Virtual wards are transforming how we care for people who are unwell due to heart failure.
Professor Nick Linker, National Clinical Director for Heart Disease, NHS England, and Dr Rajiv Sankaranarayanan, Consultant Cardiologist and Heart Failure Virtual Ward Lead, Cheshire and Merseyside ICB, reflect on how this innovative approach is bringing care and treatment into people’s homes, its potential – and why it’s better for patients and their families.
Living with heart failure is becoming more common. It’s estimated over 900,000 people live with heart failure, with around 200,000 new diagnoses made annually in the UK. We see high rates of hospital admission and readmission for those with the condition. Heart failure patients account for 2% of the total NHS budget and for 5% of all emergency hospital admissions in the UK.
Virtual wards, also known as hospital at home, offer us an opportunity to care for suitable people in the familiar and comforting environment of their own home, including care homes, as an alternative to being in hospital. Increasingly, virtual ward teams are supporting people who would have been admitted into hospital with heart failure.
Rajiv’s team at the Liverpool University Hospitals NHS Foundation Trust (LUHFT), along with partners Mersey Care NHS Foundation Trust who provide the telehealth service have supported more than 500 people in this way since May 2022. He explains: “our experience of treating suitable patients with heart failure decompensation at home instead of in hospital and allowing them to be treated by our heart failure specialist teams in the community with the aid of telehealth technology, has shown that it helps with their recovery and improves their outcomes”.
“For example, one of our first patients, Colette, had fluid overload due to damage to her heart muscle. She also has Crohn’s disease, causing frequent flare-ups and making it more difficult to treat her acute heart failure”. The heart failure virtual ward team treated her with outpatient intravenous diuretics, which relieved her fluid overload, and gave her medication to make her heart pump stronger, all whilst being managed on the acute heart failure virtual ward.
Mersey Care’s telehealth team reviewed Colette every day and the ‘ward round’ took place over telephone or video call. Tech devices provided a daily ECG, measured her vitals like blood pressure, blood oxygen levels and pulse, and she could record symptoms and observations, with readings sent to the team.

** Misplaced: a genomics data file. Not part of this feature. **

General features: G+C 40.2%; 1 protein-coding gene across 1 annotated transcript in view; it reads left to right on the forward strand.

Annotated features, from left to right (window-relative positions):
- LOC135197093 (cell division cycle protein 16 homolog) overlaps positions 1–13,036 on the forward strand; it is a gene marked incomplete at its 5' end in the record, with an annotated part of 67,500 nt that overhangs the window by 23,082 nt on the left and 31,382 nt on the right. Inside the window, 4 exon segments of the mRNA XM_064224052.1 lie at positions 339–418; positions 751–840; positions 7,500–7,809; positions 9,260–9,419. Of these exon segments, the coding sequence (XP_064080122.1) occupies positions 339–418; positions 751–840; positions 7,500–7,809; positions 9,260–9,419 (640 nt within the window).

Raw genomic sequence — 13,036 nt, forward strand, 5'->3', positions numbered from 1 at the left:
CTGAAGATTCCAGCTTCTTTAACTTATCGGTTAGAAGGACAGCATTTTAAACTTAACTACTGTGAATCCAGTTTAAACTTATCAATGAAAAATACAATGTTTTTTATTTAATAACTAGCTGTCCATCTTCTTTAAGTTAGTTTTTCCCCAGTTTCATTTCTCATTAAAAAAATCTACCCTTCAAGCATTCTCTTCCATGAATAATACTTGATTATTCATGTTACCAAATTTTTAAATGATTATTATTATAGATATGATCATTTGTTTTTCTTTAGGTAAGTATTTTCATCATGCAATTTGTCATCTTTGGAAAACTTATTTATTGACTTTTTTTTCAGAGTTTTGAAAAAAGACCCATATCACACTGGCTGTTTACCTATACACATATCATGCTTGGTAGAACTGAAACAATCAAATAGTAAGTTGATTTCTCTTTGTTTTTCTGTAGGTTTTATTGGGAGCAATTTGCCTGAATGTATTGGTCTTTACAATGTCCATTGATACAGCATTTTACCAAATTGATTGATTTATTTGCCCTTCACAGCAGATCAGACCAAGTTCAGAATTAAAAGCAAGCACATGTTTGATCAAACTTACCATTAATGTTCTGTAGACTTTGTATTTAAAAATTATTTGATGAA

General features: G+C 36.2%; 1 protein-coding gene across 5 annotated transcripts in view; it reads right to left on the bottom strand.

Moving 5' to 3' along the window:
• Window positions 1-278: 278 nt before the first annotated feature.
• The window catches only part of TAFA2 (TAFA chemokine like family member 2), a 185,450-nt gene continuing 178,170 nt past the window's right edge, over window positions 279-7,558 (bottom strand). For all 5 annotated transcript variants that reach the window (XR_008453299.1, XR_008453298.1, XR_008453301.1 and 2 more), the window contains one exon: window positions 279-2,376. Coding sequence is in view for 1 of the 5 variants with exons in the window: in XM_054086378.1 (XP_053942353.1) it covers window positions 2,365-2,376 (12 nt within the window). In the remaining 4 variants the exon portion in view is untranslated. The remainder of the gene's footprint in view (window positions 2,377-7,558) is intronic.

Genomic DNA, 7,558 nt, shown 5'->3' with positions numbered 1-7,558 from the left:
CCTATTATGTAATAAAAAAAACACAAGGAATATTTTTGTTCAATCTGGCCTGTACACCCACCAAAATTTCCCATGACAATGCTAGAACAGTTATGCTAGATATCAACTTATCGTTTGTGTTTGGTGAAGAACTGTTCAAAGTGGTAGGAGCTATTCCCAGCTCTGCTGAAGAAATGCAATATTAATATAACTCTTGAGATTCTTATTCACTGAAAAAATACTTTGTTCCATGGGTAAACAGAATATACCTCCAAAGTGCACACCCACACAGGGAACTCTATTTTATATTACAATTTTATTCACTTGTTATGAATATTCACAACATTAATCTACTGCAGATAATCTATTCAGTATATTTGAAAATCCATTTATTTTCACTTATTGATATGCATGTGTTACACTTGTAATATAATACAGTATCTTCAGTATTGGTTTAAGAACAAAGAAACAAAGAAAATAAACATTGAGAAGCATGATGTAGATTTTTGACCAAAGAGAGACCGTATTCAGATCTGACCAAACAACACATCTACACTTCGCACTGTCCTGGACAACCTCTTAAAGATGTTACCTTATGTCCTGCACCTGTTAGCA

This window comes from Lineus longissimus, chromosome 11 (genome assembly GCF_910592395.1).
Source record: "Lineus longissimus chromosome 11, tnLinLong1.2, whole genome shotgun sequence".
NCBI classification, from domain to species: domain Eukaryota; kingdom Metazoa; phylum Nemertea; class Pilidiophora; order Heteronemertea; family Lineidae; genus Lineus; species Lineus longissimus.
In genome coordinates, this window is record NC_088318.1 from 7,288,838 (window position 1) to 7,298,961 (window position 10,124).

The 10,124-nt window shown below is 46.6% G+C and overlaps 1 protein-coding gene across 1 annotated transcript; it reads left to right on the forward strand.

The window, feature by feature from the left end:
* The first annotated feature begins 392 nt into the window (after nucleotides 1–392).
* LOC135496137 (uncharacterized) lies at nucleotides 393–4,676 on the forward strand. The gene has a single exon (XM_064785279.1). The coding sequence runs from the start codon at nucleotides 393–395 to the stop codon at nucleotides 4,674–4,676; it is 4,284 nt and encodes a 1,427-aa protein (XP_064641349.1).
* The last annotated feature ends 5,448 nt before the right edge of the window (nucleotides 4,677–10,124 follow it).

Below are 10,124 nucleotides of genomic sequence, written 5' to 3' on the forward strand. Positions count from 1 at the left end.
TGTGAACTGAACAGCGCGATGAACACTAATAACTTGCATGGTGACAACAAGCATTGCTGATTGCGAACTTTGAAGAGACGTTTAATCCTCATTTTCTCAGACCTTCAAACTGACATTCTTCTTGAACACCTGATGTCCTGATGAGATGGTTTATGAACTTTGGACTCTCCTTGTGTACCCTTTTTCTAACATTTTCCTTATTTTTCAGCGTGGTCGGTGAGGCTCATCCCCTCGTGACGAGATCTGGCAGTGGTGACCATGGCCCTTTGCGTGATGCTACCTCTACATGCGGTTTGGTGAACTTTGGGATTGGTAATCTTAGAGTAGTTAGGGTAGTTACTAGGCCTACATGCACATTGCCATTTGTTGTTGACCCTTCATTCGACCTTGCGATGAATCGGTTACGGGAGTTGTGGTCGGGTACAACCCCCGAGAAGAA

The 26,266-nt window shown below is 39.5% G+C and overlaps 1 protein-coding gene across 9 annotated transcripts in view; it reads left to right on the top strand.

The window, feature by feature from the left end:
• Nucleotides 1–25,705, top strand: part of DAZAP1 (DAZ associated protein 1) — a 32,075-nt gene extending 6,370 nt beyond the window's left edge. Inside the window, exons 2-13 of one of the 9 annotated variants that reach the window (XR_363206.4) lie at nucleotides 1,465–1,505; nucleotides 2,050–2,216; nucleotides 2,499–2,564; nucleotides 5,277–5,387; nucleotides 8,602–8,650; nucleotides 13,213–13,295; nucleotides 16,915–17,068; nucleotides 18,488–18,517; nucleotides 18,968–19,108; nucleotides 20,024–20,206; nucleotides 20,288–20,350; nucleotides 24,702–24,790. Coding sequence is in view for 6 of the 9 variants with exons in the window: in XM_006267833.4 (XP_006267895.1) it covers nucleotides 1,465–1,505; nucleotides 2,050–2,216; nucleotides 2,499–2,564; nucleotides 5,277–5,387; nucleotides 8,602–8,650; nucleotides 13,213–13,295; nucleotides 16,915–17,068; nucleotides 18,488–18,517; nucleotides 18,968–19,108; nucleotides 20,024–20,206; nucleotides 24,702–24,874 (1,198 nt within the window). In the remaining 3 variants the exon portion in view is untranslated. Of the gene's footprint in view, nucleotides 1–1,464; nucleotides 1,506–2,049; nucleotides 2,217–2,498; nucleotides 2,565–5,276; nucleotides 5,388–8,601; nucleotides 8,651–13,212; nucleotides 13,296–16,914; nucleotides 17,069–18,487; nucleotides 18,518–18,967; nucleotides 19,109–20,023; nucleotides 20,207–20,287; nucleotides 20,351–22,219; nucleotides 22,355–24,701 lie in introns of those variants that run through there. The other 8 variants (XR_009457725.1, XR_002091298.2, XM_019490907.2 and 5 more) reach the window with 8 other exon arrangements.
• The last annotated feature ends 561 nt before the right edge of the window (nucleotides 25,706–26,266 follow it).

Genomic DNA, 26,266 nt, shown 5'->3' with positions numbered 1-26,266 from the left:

Being cared for by the virtual ward made Colette “feel really reassured” and reduced her hospital visits. “If there is anything the nurses are concerned about from my data, they can contact the on-call consultant cardiologist – perhaps they will advise that I reduce or increase medication” she said. “It’s almost like having a doctor on tap. It’s a really personalised service”.
As Colette has experienced, people with heart failure often have other conditions too, which may mean they spend more time in hospital overall. Being cared for by a virtual ward enables them to be treated at home – as Colette said, “it gives you your life back”.
Given these overwhelming benefits for patients, we urge all cardiology teams to read and action the new guidance published by NHS England on caring for people with heart failure on virtual wards.
The guidance is invaluable for teams looking to set up dedicated ‘heart failure’ virtual wards. It can also support other clinical teams who are considering adding heart failure care as part of their existing virtual ward(s), for example for frailty, who are keen to include specialist input from cardiologists.
The guidance has been developed with people living with heart failure, national representative bodies, those delivering frontline heart failure care, as well as those working at a system and national level, such as the Cardiac Delivery Board, the British Society for Heart Failure and the Pumping Marvellous Foundation.
This is a significant step in the efforts of the NHS to deliver more care closer to people’s homes. We look forward to seeing more people benefit from approaches like this in the coming years.